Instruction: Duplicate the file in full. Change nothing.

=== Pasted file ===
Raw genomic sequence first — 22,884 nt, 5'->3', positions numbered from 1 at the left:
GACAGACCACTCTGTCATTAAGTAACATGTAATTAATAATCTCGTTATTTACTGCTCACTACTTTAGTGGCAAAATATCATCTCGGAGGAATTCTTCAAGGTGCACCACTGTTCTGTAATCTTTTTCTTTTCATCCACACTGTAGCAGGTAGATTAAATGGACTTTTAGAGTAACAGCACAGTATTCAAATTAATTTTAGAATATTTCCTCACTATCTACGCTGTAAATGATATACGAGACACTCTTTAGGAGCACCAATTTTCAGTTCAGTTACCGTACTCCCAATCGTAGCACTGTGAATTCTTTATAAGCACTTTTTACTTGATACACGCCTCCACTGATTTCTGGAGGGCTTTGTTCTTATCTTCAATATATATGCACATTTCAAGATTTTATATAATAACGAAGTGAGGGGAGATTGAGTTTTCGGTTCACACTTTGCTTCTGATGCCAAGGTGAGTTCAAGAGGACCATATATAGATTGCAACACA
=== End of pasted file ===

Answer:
Raw genomic sequence first — 22,884 nt, 5'->3', positions numbered from 1 at the left:
GACAGACCACTCTGTCATTAAGTAACATGTAATTAATAATCTCGTTATTTACTGCTCACTACTTTAGTGGCAAAATATCATCTCGGAGGAATTCTTCAAGGTGCACCACTGTTCTGTAATCTTTTTCTTTTCATCCACACTGTAGCAGGTAGATTAAATGGACTTTTAGAGTAACAGCACAGTATTCAAATTAATTTTAGAATATTTCCTCACTATCTACGCTGTAAATGATATACGAGACACTCTTTAGGAGCACCAATTTTCAGTTCAGTTACCGTACTCCCAATCGTAGCACTGTGAATTCTTTATAAGCACTTTTTACTTGATACACGCCTCCACTGATTTCTGGAGGGCTTTGTTCTTATCTTCAATATATATGCACATTTCAAGATTTTATATAATAACGAAGTGAGGGGAGATTGAGTTTTCGGTTCACACTTTGCTTCTGATGCCAAGGTGAGTTCAAGAGGACCATATATAGATTGCAACACA